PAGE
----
How To Conduct An Interview

​How to Perform an Interview

Over the past couple of years, the rise in remote interviews has meant that recruitment consultants (like me) find ourselves sometimes sitting in on an interview, staying in the background but watching how it all unfolds. I’ve realised that for the most part, people have to teach themselves how to perform an interview when they’re first in charge of hiring.

Here are some top tips that novice interviewers might benefit from, taking techniques from some of the experts I’ve seen.

If You Don’t Prepare, You Prepare to Fail

I know that sometimes there isn’t time to do much, but a job interview is a lot easier when you’ve prepared for it. Partly that means reading a candidate’s CV and making sure you know enough about their history to ask important questions.

It might also mean having a list of ‘control’ questions, key discussion points that you’ll be touching on with each candidate consistently. This gives you some areas where you can directly compare the candidates afterwards.

You should also pay attention to what the CV doesn’t talk about. In a candidate’s summary of key skills and responsibilities for a given job, is there anything you’d expect to see that isn’t there? This might be an oversight or it might be something the candidate isn’t confident with. Is that something you’re prepared to support?

Beginning the Interview

Once you’ve done your preparation, it’s time to put it all into practice. Make sure you have enough time free on your schedule for the interview (and bear in mind, they do sometimes overrun) to cover everything you need to make your decision.

If you’re interviewing in person, the odds are good that you’re not the first person in your organisation your candidate will speak to. The way they conduct themselves before you arrive is as big a clue as anything in the interview itself about how they’ll fit in with your team, so talk to whoever greets them afterwards and get their opinions.

In the same vein, remember that an interview sends information in two directions. Your candidate should be presenting themselves as positively as possible; you should be doing the same – by which I mean your premises. Make sure your place of work looks like somewhere you want to work!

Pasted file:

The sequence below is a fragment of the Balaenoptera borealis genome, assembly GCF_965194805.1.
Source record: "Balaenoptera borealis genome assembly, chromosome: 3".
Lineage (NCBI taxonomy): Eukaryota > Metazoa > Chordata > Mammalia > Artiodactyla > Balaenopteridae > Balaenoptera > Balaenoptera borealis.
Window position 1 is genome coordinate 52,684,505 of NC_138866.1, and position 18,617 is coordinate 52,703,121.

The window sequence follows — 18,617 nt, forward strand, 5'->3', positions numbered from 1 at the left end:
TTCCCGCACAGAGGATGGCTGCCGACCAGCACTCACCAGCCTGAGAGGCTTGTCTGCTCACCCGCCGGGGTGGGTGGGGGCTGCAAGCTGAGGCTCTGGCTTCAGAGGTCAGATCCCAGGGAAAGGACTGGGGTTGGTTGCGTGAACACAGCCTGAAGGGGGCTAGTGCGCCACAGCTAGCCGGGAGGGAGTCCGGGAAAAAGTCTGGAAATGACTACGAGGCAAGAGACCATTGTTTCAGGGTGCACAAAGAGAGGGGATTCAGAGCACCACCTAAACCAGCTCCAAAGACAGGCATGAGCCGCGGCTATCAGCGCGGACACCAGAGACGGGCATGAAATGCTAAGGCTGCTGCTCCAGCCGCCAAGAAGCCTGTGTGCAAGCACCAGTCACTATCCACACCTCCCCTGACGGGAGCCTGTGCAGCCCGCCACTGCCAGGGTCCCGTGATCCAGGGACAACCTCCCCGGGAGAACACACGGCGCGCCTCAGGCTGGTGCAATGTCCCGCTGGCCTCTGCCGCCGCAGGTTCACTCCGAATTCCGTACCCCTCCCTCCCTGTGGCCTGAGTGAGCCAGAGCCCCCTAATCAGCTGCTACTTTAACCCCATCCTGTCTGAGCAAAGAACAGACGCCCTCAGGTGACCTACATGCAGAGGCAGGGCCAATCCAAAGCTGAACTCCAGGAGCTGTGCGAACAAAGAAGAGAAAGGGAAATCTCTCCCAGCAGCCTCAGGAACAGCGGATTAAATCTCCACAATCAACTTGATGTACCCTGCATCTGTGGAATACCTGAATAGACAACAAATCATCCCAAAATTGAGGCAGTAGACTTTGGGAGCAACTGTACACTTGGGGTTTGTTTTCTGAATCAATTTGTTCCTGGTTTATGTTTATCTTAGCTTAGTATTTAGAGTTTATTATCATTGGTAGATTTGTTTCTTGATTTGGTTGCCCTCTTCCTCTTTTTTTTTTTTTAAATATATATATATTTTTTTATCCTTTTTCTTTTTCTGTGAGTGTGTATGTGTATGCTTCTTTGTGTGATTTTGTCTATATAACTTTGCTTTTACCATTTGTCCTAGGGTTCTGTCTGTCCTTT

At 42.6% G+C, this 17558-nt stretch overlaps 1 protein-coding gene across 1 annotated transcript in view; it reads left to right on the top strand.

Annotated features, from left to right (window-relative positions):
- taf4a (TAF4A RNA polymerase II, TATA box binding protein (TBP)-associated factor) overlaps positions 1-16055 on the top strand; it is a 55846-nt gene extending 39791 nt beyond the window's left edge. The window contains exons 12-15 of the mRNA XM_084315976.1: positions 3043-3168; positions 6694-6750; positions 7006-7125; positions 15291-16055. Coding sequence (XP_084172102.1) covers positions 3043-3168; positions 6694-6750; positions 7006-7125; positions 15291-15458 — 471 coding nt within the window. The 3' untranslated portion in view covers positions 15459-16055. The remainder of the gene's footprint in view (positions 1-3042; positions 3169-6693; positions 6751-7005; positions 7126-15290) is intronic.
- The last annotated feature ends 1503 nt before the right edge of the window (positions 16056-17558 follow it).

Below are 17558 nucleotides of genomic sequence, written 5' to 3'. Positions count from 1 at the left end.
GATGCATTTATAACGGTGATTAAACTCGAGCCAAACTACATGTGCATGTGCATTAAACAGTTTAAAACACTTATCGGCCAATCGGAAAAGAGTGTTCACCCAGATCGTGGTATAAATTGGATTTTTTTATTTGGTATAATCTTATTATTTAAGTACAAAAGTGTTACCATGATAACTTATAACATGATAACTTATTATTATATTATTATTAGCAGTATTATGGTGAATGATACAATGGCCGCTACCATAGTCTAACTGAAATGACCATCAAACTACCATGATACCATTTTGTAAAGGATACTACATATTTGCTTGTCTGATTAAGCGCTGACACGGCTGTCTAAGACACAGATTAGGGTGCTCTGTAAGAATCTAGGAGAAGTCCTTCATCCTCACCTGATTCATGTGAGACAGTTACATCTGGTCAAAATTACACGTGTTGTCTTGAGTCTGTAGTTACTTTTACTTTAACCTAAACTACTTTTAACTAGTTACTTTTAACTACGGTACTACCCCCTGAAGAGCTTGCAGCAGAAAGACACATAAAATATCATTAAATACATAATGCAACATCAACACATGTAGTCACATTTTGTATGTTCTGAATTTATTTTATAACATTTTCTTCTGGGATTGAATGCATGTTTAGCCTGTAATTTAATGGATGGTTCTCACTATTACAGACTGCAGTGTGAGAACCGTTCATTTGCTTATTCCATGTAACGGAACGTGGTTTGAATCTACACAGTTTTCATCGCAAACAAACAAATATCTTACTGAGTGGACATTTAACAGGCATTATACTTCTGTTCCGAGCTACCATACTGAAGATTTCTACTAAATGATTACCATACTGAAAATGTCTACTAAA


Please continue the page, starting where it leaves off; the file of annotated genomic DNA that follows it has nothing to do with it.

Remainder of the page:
During the Interview

Do your best to put the candidate at ease during introductions. Whatever tone you set at this point will influence the candidate’s behaviour through the rest of the discussion, so a positive atmosphere is very helpful in getting clear answers.

Start proceedings with an overview of the interview’s goals; you may feel like both sides know, but spelling it out works as a way to focus answers in the direction you want.

After that, move on to your business and how the job fits into it. This is a chance to give a little more information than you would put into a job description, but more importantly it’s a chance to give your perspective on your company and your role.

If there’s a point in the interview that’s the focus of you selling the role to your candidate, this portion is it.

Now the candidate is thinking along the lines you want them to be, it’s time to start getting answers from them. There are two basic approaches to this; you can start off with your list of general questions and slowly zero in toward the specifics, or you can give them an open question like “Tell me about yourself” and let that naturally guide the conversation in specific directions.

In either case, you should keep your list of questions in mind. When you think you have enough on a given topic, ask a question that will bring the discussion back to an area you want to know more about. Whether you’re keeping to a question-and-answer model or steering a conversation, you still need to get all the answers you’re looking for by the end of the interview.

When you feel you have everything needed from your side, don’t just bring the interview to an immediate close. Invite the candidate to ask questions. Partly this is another chance to sell them on the role, but you can also learn more about them from what questions they ask. 

As you’re wrapping up, give the candidate an idea of the shape of the interview process. They’ll want to know how long it might be until a follow-up interview or a decision and giving them that information helps them feel bought into the process. In the current climate, I’d also say you should keep the timeline as short as is feasible – many clients are missing out on great candidates because someone else made the first offer!

Before you can get to an interview, though, you need the clients. Reach out to the team and our experts for your market, and we will help you find the best pre-qualified candidates we can offer.